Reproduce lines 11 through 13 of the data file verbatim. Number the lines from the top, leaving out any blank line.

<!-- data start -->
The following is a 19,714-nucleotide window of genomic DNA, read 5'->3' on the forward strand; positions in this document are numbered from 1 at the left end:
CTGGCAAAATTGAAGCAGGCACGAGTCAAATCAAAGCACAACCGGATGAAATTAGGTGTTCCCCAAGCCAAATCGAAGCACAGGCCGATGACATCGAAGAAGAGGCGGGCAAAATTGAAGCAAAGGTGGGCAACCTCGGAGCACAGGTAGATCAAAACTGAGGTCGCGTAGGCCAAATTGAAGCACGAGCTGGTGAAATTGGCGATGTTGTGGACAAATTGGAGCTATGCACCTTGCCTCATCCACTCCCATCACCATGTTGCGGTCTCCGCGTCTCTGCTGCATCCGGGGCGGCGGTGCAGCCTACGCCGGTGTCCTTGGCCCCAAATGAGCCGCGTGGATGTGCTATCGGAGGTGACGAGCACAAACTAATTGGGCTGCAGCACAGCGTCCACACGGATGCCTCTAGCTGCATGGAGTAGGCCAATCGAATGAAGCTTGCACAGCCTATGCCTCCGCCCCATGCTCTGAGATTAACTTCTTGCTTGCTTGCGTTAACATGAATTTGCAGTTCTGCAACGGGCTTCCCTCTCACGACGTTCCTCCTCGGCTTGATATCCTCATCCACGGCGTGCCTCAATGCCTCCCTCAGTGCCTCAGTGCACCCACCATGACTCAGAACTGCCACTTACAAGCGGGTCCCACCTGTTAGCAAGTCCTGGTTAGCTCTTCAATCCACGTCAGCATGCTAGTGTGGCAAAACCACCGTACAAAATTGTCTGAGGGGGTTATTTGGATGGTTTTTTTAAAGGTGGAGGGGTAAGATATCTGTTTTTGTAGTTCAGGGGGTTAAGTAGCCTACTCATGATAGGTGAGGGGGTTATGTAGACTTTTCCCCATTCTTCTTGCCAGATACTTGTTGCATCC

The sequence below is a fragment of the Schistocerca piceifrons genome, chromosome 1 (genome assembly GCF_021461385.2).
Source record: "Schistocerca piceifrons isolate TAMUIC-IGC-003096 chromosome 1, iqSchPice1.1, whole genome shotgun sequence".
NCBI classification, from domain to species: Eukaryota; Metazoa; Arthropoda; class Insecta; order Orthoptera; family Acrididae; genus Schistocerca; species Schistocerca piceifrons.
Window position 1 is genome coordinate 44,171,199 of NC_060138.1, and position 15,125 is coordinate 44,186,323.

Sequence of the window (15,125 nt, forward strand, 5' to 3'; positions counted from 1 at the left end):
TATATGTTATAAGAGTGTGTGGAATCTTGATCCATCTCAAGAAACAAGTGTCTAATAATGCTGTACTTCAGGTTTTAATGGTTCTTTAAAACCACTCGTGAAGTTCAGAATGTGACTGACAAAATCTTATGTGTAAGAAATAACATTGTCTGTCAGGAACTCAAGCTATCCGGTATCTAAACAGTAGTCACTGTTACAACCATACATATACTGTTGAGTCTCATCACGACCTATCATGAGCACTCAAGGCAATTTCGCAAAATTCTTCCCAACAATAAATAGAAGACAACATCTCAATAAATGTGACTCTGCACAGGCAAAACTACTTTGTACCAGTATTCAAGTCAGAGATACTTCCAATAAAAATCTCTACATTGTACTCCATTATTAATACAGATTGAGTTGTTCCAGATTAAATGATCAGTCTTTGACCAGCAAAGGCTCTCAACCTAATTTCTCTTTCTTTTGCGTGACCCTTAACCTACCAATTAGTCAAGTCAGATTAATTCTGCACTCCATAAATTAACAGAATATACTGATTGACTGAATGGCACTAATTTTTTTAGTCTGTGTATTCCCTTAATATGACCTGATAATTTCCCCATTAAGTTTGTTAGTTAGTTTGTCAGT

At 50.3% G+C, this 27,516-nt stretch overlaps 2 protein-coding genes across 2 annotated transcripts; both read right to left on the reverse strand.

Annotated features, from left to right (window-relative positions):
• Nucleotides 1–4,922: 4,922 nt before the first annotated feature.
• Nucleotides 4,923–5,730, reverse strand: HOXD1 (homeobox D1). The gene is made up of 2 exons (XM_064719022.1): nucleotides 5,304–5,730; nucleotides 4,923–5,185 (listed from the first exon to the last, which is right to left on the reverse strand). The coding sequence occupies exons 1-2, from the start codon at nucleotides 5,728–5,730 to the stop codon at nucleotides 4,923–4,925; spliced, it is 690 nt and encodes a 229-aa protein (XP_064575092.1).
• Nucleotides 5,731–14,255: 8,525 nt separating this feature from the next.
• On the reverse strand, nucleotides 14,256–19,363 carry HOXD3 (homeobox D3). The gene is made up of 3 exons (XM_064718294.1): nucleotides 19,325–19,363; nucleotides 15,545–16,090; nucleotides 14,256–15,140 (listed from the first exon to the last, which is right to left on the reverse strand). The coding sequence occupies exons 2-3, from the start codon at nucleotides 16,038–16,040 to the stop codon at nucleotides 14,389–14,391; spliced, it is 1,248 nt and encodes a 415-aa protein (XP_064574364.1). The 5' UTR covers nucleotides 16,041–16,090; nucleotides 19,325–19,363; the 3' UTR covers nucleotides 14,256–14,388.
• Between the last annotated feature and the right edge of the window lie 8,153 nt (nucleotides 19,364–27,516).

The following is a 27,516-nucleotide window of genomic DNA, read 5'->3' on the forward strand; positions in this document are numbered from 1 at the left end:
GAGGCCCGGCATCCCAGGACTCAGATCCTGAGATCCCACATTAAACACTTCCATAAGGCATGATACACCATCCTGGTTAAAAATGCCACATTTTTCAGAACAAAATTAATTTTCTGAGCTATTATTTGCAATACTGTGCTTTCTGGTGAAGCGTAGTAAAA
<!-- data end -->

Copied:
• Nucleotides 1–4,922: 4,922 nt before the first annotated feature.
• Nucleotides 4,923–5,730, reverse strand: HOXD1 (homeobox D1). The gene is made up of 2 exons (XM_064719022.1): nucleotides 5,304–5,730; nucleotides 4,923–5,185 (listed from the first exon to the last, which is right to left on the reverse strand). The coding sequence occupies exons 1-2, from the start codon at nucleotides 5,728–5,730 to the stop codon at nucleotides 4,923–4,925; spliced, it is 690 nt and encodes a 229-aa protein (XP_064575092.1).
• Nucleotides 5,731–14,255: 8,525 nt separating this feature from the next.